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10 Surprising Facts About Child Care in the United States

Key Takeaways

  • Families face long wait lists and astronomical costs. Educators face burnout and low pay.
  • Even prior to the pandemic, our country’s child care system was failing families.
  • Advocates like you play a key role in urging Congress to support child care funding 
We've outlined ten ways our fragile, underfunded child care system is falling short of what babies, families, and child care providers need to thrive.

Parents hold the federal government accountable for child care challenges.

April 2023, Morning Consult

47% of parents say the government is most responsible for child care challenges, such as long wait lists, high costs, and limited options.

During COVID, the American Rescue Plan saved the jobs of more than 1 million educators and continued care for as many as 9.6 million children. Those funds have run out and Congress’ failure to secure additional funding for the child care system has set our child care system back to where it was.  

In every state in the country, the cost of infant care is higher than the federal affordability standard.

Child care costs 53.8% of a single parent's income in California.

The cost of infant care ranges from 7.3% of a married family’s income in Mississippi to 16.7% in California.

State of Babies Yearbook data show child care costs in every state are higher than the federal affordability standard of 7% of family income. Even for families who can afford care, it is often difficult to access. 

77% of families report having a hard time finding child care.

And it's not only due to the pandemic. Even prior to COVID, more than one-half of Americans lived in an area with more than three children for every one licensed child care slot.

But child care waitlists have drastically increased since the pandemic and its devastating effects on the child care system. One analysis found that the average length of a list has ballooned 28 percent from February 2020 to February 2023, growing from 185 children on average to 236. 

Children sit on wait lists for months — ours and others’ — because there aren’t enough open spots or educators.

Non-center-based care is the most common type of child care families use for infant and toddler care.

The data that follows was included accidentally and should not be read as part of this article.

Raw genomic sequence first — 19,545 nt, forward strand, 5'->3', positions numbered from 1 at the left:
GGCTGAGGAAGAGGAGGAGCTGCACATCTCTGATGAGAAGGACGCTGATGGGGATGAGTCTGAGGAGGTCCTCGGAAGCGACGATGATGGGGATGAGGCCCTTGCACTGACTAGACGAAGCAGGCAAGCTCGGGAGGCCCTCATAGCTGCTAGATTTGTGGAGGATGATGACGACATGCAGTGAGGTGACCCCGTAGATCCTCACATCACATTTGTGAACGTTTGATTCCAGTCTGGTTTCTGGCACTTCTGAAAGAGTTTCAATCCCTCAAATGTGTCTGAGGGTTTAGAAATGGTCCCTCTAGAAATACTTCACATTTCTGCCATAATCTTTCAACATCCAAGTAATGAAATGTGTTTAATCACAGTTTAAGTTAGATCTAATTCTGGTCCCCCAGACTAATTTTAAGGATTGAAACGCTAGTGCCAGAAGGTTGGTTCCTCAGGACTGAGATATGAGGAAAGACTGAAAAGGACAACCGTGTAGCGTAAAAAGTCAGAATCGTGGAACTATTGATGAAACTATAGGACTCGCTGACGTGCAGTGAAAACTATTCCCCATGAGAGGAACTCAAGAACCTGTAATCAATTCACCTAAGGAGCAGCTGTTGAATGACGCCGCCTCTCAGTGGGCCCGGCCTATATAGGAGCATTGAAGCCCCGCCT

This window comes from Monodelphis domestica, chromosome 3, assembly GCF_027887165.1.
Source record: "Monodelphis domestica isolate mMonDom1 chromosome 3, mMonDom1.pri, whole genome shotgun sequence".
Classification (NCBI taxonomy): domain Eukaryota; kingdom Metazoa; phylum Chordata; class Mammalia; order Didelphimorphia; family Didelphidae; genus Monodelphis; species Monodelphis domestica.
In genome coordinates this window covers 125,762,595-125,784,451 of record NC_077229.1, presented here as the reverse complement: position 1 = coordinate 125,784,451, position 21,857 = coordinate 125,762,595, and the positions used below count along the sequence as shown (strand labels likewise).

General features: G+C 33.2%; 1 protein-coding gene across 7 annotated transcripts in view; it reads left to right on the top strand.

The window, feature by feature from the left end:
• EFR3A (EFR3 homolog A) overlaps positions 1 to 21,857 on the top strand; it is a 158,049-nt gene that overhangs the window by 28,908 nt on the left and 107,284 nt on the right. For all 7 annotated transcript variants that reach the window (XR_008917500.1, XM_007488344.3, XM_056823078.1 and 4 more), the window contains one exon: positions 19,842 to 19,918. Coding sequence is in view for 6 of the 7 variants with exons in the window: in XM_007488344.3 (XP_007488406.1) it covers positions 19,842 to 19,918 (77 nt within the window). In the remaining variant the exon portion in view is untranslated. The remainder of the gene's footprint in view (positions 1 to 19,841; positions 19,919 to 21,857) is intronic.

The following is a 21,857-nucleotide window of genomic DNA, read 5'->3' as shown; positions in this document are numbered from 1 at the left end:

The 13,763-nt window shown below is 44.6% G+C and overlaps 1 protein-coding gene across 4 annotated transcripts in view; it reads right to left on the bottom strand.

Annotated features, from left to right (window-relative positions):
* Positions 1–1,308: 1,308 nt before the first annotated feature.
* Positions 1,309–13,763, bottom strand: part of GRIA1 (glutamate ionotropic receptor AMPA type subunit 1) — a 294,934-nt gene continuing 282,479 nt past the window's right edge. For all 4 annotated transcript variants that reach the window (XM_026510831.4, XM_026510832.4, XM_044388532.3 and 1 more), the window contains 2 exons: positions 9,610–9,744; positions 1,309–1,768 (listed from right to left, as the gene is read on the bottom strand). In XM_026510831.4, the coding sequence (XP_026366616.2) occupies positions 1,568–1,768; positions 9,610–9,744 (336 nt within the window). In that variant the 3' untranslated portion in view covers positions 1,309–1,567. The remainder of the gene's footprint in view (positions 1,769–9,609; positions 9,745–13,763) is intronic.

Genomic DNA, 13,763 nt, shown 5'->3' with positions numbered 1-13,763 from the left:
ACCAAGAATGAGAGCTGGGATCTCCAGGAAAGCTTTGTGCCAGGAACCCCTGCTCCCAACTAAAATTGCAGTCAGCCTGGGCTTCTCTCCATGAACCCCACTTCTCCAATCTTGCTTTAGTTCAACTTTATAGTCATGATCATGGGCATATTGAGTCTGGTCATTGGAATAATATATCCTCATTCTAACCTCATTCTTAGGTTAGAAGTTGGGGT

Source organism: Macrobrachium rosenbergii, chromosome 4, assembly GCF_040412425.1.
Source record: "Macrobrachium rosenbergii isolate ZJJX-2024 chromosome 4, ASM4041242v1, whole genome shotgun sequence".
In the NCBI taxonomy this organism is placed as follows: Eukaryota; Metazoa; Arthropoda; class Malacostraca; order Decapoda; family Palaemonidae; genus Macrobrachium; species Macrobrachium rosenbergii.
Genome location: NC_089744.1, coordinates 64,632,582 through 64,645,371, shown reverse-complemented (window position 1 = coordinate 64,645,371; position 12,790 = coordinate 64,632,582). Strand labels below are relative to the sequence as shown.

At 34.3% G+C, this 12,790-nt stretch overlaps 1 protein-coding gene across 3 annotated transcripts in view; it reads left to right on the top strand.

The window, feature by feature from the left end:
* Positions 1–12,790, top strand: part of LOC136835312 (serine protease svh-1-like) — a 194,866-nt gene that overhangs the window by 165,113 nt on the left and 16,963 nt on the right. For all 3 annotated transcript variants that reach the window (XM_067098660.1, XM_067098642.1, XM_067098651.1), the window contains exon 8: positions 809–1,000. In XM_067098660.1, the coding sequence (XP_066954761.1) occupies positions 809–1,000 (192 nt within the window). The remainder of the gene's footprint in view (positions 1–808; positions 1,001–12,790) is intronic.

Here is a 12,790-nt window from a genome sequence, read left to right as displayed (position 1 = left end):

A bar graph showing the type of child care arrangement families have according to income level.

According to the State of Babies Yearbook, nearly one-half of babies and toddlers in a home-based setting are receiving care from an unpaid family, friend or neighbor caregiver with whom they have a previous relationship.

This is concerning given this type of care for infants and toddlers is often overlooked in quality initiatives, including those offering increased workforce supports and compensation. 

The early childhood education workforce is paid so little that nearly half live in families that depend on public assistance.

Bar chart showing child care salary compared to other education professions

Salaries for early childhood educators are often lower compared to other professions requiring similar levels of education and responsibility.

Parents cannot afford to pay more than they already do. Government funding would help stabilize early educator jobs and help support child care programs by boosting wages. 

Use our simple tool to tell Congress to support child care funding now.

Half of child care providers report experiencing burnout.

Infant Toddler Teachers' Working Conditions

The emotional well-being of child care staff affect their ability to connect with the young children who spend many hours in their care.

The chaos of the pandemic for child care programs, coupled with low wages and continuing staff shortages, has had a significant impact on the well-being of early childhood educators.

High quality early childhood programs can yield a $4 – $9 dollar return per $1 invested.

Despite the cost for establishing high-quality early childhood programs, studies have shown they are actually cost savers for society over the long run.

According to Nobel-Prize winning economist, James J. Heckman, “The highest rate of return in early childhood development comes from investing as early as possible, from birth through age five, in disadvantaged families. Starting at age three or four is too little too late.” 

Only five states and Puerto Rico require infant-toddler teachers to have credentials beyond a high school diploma.

Puerto Rico broke new ground by requiring a bachelor’s degree for early care and education teachers.

While a few states require a Child Development Associate® (CDA) or equivalent state credential, overall, state requirements fall short of Early Head Start’s standard that teachers have a minimum of a CDA or comparable credential. 

Early Head Start only reaches 11% of income-eligible families.

And only 4.7% of federally eligible infants and toddlers receive Child Care and Development Fund funded child care.

Early Head Start (EHS) is a proven, effective early development and family support program and should be fully funded to reach all eligible infants and toddlers, as well as significantly more pregnant people who could benefit from its support.  

Without additional federal funding, approximately 70,000 child care centers are projected to close and 3 million children could lose access to care.

Strengthening our early care and education system is an urgent priority that must be addressed at the federal and state levels.

The president has proposed $16 billion in emergency funding for the child care sector. Congress needs to act as a first step to stabilize the nation’s child care system. 

Join our Think Babies advocacy network to learn about policies that can better our child care system and how you can make a difference.

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